A 14-year-old home-school violinist of Parktown North, in Johannesburg Gilah Kellner, has won the top prize in this year’s National Youth Music Competition.
Apart from clinching the prestigious gold medal and R30 000 at the grand finalé on Saturday 14 October at the Hugo Lambrechts Auditorium in Parow, Cape Town, the talented young musician was also awarded the Polina Burdukova Prize of R4 000 for the best performance by a string instrumentalist of a classical work by a Russian composer.
Stellenbosch University student Emilio February, 19, walked away with the second prize of R10 000 and silver medal. Hailing from Elsies River, Cape Town, his performance of Hendrik Hofmeyr’s Concerto per Marimba e Orchestra D’Achi won him the R4 000 prize for the best performance of a concerto in the final round, as well as the R2 500 prize for best performance of a South African work in any round.
The other category winners were David Cyster, 17, of Kuils River (wind instruments) and University of Pretoria student, Jolandi Schaap, 19, of Menlo Park, Pretoria (piano). The category winners each received R5 000 and a silver medal. Cyster also palmed in the Leon Hartshorne prize of R4 000 as the best winds instrumentalist.
The overall third prize of R6 500 went to Namibian violinist Eike Coetzee, 15. He and Nicholas Bruiners, 19, of Mowbray were both appointed runners-up in the strings category, with each winning R3 000 and a bronze medal.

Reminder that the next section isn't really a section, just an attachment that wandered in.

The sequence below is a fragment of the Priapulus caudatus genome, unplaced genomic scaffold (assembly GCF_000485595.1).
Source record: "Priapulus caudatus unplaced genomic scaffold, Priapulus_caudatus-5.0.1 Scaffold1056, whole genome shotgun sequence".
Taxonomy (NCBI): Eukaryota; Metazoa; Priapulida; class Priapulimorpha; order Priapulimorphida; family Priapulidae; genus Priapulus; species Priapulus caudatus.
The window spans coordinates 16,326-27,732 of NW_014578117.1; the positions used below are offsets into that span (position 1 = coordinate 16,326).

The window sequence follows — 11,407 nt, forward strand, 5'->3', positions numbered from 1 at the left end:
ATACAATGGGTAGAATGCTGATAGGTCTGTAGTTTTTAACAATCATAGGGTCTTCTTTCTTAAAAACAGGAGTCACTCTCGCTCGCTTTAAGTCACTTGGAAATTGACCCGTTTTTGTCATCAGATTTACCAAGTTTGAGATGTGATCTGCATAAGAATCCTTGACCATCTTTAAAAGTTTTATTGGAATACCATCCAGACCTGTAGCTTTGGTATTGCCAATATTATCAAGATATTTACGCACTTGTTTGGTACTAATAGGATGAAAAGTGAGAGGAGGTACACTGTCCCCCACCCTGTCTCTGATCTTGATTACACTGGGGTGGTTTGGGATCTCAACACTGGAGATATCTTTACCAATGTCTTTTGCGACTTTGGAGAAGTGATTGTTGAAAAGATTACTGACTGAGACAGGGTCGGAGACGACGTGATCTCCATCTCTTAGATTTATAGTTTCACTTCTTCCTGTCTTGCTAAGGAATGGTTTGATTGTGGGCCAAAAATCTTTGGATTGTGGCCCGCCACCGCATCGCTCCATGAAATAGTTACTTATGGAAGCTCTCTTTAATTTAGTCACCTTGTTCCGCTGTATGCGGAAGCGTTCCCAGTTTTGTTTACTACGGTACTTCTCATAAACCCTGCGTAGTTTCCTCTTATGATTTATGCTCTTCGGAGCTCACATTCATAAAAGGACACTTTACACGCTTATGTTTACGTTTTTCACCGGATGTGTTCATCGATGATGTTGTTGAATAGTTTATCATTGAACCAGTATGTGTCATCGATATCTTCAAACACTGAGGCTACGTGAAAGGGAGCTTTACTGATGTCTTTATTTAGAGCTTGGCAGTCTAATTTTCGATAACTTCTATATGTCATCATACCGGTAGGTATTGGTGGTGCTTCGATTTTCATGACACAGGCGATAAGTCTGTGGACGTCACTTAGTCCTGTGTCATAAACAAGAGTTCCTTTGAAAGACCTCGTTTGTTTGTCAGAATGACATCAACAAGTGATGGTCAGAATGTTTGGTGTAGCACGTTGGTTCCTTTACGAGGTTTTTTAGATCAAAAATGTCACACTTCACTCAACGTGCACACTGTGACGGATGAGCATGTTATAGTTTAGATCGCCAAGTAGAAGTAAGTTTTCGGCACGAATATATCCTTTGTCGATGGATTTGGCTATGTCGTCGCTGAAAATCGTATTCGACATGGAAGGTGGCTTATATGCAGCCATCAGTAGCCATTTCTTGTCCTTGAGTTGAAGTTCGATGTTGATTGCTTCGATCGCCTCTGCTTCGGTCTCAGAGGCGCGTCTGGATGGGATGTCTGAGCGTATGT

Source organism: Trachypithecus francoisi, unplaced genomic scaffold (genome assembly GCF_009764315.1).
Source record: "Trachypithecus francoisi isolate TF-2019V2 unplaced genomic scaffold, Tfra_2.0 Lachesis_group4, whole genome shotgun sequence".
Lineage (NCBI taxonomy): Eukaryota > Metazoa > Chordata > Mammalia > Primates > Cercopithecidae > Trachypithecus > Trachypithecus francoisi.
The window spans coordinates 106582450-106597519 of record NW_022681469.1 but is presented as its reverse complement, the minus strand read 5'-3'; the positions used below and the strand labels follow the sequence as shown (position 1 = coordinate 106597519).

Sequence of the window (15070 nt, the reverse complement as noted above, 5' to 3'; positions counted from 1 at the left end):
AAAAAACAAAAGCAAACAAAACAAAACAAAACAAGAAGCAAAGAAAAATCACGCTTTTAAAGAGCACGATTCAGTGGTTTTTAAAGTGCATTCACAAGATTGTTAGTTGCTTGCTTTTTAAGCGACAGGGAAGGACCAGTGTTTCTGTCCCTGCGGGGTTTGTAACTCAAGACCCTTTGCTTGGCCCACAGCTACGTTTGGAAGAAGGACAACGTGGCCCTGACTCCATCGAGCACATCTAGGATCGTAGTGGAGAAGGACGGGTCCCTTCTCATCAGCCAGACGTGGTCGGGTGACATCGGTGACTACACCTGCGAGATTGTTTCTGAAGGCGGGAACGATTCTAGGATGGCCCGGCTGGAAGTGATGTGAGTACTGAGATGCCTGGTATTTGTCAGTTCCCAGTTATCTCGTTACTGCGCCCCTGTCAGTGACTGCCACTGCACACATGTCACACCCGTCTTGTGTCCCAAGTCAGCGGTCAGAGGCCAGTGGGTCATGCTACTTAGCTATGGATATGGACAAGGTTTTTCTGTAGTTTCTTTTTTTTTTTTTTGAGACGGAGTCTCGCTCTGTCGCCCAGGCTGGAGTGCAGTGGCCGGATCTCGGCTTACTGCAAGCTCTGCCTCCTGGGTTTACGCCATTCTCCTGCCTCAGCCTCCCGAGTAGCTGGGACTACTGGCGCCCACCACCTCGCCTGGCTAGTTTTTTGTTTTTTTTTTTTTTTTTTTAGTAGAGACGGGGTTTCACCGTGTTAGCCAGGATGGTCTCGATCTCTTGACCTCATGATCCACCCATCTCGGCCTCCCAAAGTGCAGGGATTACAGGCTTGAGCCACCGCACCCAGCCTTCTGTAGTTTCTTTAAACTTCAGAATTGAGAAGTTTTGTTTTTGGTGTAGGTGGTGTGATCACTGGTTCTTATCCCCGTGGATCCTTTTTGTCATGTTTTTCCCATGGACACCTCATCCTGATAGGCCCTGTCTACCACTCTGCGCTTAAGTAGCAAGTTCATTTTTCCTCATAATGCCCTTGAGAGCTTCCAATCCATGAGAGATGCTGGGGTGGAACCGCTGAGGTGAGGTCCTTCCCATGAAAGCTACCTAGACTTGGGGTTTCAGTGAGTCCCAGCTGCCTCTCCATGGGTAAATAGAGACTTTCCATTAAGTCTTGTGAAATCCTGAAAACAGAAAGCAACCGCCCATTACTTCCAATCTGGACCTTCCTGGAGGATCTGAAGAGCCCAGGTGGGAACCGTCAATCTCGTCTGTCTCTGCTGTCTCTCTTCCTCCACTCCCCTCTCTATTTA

Ah-Young Moon, 14, a learner of Renish Girls High in Stellenbosch and Althea Steynberg, 18, of Roodepoort were the runners-up for piano and wind instruments respectively.
The UNISA Shadow Jury Prize of R3 000 for the best semi-finalist, who was not a finalist, went to Rosemarie Lemmer, 19, of Garsfontein, Pretoria. She also palmed in the R2 000 Michael Masote prize for the most promising contestant in the piano category. Zoe Coetzee, 17, of Bloemhof Girls High in Stellenbosch received it in the strings category.
Beate Boshoff, 16, of Voortrekker High in Bethlehem in the Free State walked away with R4 000 Pauline Nossel prize for the best performance of a classical work by a pianist.
Hosted by the National Youth Music Foundation, the annual competition for classical instrumentalists aged between 14 and 19 years offered cash prizes totalling R145 000. This year, 21 musicians from across South Africa were selected to take part in a four round playoff at the Hugo Lambrechts Auditorium from 10 to 14 October.
They each had to perform a variety of classical works in front of eight illustrious adjudicators that was assisted by a shadow jury that included former contestants and music students.
“Over the past 33 years these young musicians have raised the bar annually, proving that there is a healthy growth culture of classical music throughout South Africa,” says Michael Maas, founder and chairman of the National Youth Music Foundation.
ISSUED BY FRIKKIE ODENDAAL FOR THE NATIONAL YOUTH MUSIC FOUNDATION (NYMF)
*Photos are available from firstname.lastname@example.org